HEADLINES : California
Flurry of California tax proposals could cloud the November ballot
Californians itching to pull the lever for a tax hike this November may find themselves with several more options than Governor Jerry Brown would hope. In December, the Governor announced his own plan to raise taxes through a ballot initiative, and his biggest foes in this latest effort may not be Republicans in the state legislature. Rather, at least two other tax proposals stand a chance of qualifying for the ballot on their own, raising the possibility that the clean vote hoped for by the Governor will be muddled by pesky choices.
Brown recently announced that the campaign advocating for his tax plan had raised a whopping $2.2 million. The "Schools and Local Public Safety Protection Act" would increase the state sales tax from 7.25% to 7.75%. It also includes a 1% income tax hike on all individuals earning between than $250K-$300K, a 1.5% increase on those making between $300K-$500K, and a 2% increase on those earning over $500K. The Governor's office estimates that the combined tax increases would generate an additional $7 billion in revenue.
At this point, Brown has the backing of most leading Democratic state lawmakers, as well as the Service Employees International Union, and the California Teacher's Association. Unlike the other proposals, this plan would mostly fund the general state budget, something supporters see as key to closing the state's estimated $13 billion deficit.
But, as has been mentioned, Brown's proposal very well may not be the only one on the ballot, threatening a split between interests seeking tax hikes to satisfy their own wants. While there were initially as many as five plans threatening to be on the ballot alongside the Governor's, two have emerged as the prime threat.
Another powerful union has a scheme of its own. The California Federation of Teachers is pushing what the "California Funding Restoration Act of 2012." Billed as a "millionaires tax," it exclusively targets those earning over $1 million per year. CFT President Joshua Pechthalt introduced the plan with a call for millionaires to "pay their fair share."
If passed, individuals earning between $1 and $2 million would see their marginal tax rates increased by three percentage points. Income over $2 million would face a five percent marginal tax hike. It would raise an additional $6 billion in revenue, according to supporters. Three fifths of those dollars would go to K-12 schools and higher education in the state, while the rest would go to local governments for safety and infrastructure projects.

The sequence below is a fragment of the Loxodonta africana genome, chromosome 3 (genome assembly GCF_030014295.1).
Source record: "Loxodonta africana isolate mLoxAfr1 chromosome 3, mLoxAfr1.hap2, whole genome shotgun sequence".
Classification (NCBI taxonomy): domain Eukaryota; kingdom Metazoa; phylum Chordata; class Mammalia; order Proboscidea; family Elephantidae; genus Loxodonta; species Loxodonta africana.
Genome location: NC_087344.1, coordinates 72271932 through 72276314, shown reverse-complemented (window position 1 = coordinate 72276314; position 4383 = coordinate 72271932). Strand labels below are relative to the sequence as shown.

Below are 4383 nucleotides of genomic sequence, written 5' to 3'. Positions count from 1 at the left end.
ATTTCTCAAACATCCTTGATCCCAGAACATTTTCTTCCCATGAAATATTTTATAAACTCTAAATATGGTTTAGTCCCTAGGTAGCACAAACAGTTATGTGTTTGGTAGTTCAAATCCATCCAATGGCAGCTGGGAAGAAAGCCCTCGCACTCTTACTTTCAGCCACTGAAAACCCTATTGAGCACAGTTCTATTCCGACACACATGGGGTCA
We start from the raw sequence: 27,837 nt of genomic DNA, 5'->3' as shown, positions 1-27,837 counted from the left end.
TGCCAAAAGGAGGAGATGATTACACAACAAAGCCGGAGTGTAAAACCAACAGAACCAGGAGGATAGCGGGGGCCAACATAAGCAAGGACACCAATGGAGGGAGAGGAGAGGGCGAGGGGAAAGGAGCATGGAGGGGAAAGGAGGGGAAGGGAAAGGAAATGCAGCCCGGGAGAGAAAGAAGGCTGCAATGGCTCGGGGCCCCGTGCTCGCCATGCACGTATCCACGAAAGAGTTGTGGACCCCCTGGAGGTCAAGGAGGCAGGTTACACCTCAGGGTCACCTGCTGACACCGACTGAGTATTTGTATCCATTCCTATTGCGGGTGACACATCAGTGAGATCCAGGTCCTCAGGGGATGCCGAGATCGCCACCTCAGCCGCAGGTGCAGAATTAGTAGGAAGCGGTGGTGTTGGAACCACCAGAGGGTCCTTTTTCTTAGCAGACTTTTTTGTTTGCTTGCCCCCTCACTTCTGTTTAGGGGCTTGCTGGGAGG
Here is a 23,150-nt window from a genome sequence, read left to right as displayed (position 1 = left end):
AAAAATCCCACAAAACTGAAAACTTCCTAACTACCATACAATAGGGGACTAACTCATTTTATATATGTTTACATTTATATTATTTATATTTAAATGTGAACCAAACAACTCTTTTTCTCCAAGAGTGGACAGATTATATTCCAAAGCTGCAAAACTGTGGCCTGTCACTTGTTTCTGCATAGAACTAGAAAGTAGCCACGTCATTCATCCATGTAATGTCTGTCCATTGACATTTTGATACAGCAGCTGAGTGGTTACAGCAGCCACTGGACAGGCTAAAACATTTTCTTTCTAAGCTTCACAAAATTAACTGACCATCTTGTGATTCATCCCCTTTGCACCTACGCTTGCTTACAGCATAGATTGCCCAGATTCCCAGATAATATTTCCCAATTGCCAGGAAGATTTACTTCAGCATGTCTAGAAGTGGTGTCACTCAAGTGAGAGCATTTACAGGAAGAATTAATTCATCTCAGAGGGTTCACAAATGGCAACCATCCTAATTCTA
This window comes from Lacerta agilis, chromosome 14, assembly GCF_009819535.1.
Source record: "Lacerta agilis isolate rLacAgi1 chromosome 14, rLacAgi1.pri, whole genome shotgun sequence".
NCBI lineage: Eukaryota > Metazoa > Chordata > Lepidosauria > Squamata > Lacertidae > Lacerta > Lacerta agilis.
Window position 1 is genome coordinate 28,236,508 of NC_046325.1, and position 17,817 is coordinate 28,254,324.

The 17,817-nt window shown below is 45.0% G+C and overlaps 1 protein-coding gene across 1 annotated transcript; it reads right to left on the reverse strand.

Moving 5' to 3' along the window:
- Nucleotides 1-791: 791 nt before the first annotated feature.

"Local Schools and Early Education Investment Act"
A separate proposal is the "Our Children, Our Future: Local Schools and Early Education Investment Act" which would raise an expected $10 billion through an extra income tax on nearly all Californians. Proposed by longtime attorney and education activist Molly Munger, under the plan those earning between $15,000 and $35,000 in taxable income would face an additional 0.4% tax on income above the initial $15,000. The scale of the extra taxes slides up with income, to a point where income above $1.4 million warrants a $25,000 tax, plus a 2.1% tax on income above the initial $1.4 million. Simply put, the proposal includes quite a large tax hike on families already living in one of the country's most heavily taxed states.
Revenues raised from the tax will flow to the newly created California Education Trust Fund. Eighty five percent funds will go to local public schools, while the remaining fifteen percent will expand public preschool and early childhood development plans. Revenues that exceed the rate of growth of California per capita income will service and pay down state education bond debt. The Act makes clear that revenue raised is meant to serve exclusively as new money, not replace other sources of public education funding. Local education agencies will be required to spend nearly all of the dollars allocated through the trust fund within a year, or face having those funds recaptured by the newly established Fiscal Oversight Board.
The proposal's campaign is already up and running. Munger has personally contributed nearly $1 million of her own dollars to the campaign and has indicated that she will spend whatever it takes.
The bulk of all three proposals are clearly aimed at taxing the wealthy, a fact that would undoubtedly increase their individual chances of passage in an election year dominated by rhetoric about contributing one's "fair share." Where Brown's plan could face trouble, should all three proposals earn a spot on the ballot, is in convincing people to increase taxes on themselves, in the form of the sales tax. While supporters of each plan fret over how the others might impact their favored tax increase, the real concern ought to lie with the possible consequences of one's passage. Of course, voters feeling extra generous with other peoples' money come November could band together to pass all three.